Step into Indian Country. Enter the dark welter of troubled history throughout the Americas, where the heritage of violence meets the ferocity of intent. Features brand-new stories by: Mistina Bates, Jean Rae Baxter, Lawrence Block, Joseph Bruchac, David Cole, Reed Farrel Coleman, O'Neil De Noux, A.A. Hedge Coke, Gerard Houarner, Liz Martnez, R. Narvaez, Kimberly Roppolo, Leonard Schonberg, and Melissa Yi.
Sarah Cortez, a law enforcement officer, is the award-winning author of the poetry collection How to Undress a Cop. She brings her heritage as a Tejana with Mexican, French, Comanche, and Spanish blood to the written page. Liz Martnez's stories have appeared in Manhattan Noir, Queens Noir, and Cop Tales 2000. She is a member of Wordcraft Circle of Native Writers and Storytellers, and she lives in New York.
What members say
- Tokyo, Japan
Well worth a listen
The book is divided into 4 parts, categorized geographically. Some are better than others, but overall an interesting listen.
Helper - Joseph Bruchac
Osprey Lake - Jean Rae Baxter
Dead Medicine Snake Woman - Gerard Houarner
Indian Time - Melissa Yi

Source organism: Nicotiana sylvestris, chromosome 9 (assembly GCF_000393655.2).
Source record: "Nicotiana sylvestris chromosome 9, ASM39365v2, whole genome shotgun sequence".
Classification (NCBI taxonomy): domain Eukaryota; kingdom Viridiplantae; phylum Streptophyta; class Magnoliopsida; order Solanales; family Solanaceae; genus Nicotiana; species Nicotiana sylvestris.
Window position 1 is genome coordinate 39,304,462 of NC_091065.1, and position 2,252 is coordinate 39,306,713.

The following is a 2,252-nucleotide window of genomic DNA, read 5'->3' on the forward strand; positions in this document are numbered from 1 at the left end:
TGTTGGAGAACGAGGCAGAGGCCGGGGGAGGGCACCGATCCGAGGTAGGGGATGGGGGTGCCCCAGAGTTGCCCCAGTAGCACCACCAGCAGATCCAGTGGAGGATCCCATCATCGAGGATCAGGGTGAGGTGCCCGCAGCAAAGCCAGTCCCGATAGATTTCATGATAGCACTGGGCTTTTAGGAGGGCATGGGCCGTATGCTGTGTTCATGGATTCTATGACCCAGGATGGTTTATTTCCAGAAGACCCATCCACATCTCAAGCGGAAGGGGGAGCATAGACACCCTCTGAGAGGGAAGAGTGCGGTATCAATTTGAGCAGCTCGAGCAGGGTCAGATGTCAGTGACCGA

On Drowning Pond - A.A. Hedge Coke
Daddy’s Girl - Mishina Bates
The Raven and the Wolf - O’Neil De Noux
Juracán - R. Narvaez
JaneJohnDoe.com - David Cole
Lame Elk - Leonard Schonberg
Another Role - Reed Farrel Coleman
Getting Lucky - Lawrence Block
Prowling Wolves - Liz Martinez
Quilt Like a Night Sky - Kimberly Roppolo
For me, Helper, Osprey Lake and The Raven and the Wolf stood out as the strongest efforts. Dead Medicine Snake Woman had moments but was the most overtly "noirish" in style, and suffered for it a bit, I'm afraid, straining for garish similes. Getting Lucky may have been good but for an overly florid presentation by the narrator.
- BK Littman
- California, USA
State of Mind, Spirit, and Location
This book was interesting. Some of the performances are great. The stories are organized by the Four Directions, something that I did not realize or understand when I first listened to this book. Part I: East, Part II: South, Part III: West, Part IV: North. For me, the East stories were not as relatable as the others were. Many of the stories are strong and some of them do carry a thread of Noir elements. Some of the stories really stayed with me and I would recommend this to short story fans.
If you're expecting traditional story telling, that is to say, a beginning, a middle and an end, you're not going to find it here. Perhaps I'm not familiar with the Native American storytelling style, but many in this collection simply ended abruptly, without resolution, seemingly mid-thought. Hopelessness and despair is a running theme. Just not for me, I guess. Can't recommend it.